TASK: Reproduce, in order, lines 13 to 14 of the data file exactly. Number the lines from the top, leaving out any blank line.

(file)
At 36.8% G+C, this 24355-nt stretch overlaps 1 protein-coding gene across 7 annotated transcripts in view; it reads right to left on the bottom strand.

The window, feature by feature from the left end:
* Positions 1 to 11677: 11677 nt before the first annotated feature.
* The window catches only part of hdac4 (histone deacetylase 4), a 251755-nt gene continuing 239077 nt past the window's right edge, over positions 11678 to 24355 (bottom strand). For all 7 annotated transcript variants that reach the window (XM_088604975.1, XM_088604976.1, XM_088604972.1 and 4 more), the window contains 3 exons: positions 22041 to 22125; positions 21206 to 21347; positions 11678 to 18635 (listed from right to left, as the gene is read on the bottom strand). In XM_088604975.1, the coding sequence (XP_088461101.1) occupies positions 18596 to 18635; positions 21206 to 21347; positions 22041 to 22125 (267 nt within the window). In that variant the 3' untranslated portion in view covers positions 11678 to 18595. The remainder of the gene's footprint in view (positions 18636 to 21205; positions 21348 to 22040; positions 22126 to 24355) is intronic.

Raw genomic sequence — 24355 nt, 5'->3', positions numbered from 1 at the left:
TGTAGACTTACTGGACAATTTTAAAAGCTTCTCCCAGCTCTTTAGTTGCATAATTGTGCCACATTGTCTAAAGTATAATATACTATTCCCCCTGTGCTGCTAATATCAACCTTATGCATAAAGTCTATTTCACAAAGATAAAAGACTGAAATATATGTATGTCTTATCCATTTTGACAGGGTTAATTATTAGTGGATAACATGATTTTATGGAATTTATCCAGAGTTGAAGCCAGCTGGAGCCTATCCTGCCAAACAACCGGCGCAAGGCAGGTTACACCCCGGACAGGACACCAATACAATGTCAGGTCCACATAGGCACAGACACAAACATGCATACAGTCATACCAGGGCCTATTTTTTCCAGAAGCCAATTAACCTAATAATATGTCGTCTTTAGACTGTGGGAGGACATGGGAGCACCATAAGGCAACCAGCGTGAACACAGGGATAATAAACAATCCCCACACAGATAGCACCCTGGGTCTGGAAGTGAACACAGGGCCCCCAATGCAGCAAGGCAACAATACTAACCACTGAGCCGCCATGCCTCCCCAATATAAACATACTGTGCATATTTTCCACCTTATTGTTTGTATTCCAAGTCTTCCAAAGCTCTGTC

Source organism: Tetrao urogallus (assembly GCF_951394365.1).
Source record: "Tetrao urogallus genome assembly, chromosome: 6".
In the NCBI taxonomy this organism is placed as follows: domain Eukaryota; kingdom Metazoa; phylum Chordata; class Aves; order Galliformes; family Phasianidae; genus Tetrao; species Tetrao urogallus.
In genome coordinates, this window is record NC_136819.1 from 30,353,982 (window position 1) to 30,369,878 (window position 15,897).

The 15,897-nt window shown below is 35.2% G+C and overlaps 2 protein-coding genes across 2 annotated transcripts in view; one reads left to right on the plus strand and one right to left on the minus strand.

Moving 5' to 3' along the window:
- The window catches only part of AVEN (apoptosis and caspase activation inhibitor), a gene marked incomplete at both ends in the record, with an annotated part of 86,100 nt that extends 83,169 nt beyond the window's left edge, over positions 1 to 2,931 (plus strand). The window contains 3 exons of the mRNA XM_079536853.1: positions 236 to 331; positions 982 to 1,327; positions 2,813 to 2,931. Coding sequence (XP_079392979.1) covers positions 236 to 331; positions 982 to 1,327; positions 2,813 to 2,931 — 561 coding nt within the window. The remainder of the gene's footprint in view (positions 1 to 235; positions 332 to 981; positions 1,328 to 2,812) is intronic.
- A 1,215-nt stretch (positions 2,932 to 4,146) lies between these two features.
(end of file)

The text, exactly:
- The window catches only part of AVEN (apoptosis and caspase activation inhibitor), a gene marked incomplete at both ends in the record, with an annotated part of 86,100 nt that extends 83,169 nt beyond the window's left edge, over positions 1 to 2,931 (plus strand). The window contains 3 exons of the mRNA XM_079536853.1: positions 236 to 331; positions 982 to 1,327; positions 2,813 to 2,931. Coding sequence (XP_079392979.1) covers positions 236 to 331; positions 982 to 1,327; positions 2,813 to 2,931 — 561 coding nt within the window. The remainder of the gene's footprint in view (positions 1 to 235; positions 332 to 981; positions 1,328 to 2,812) is intronic.
- A 1,215-nt stretch (positions 2,932 to 4,146) lies between these two features.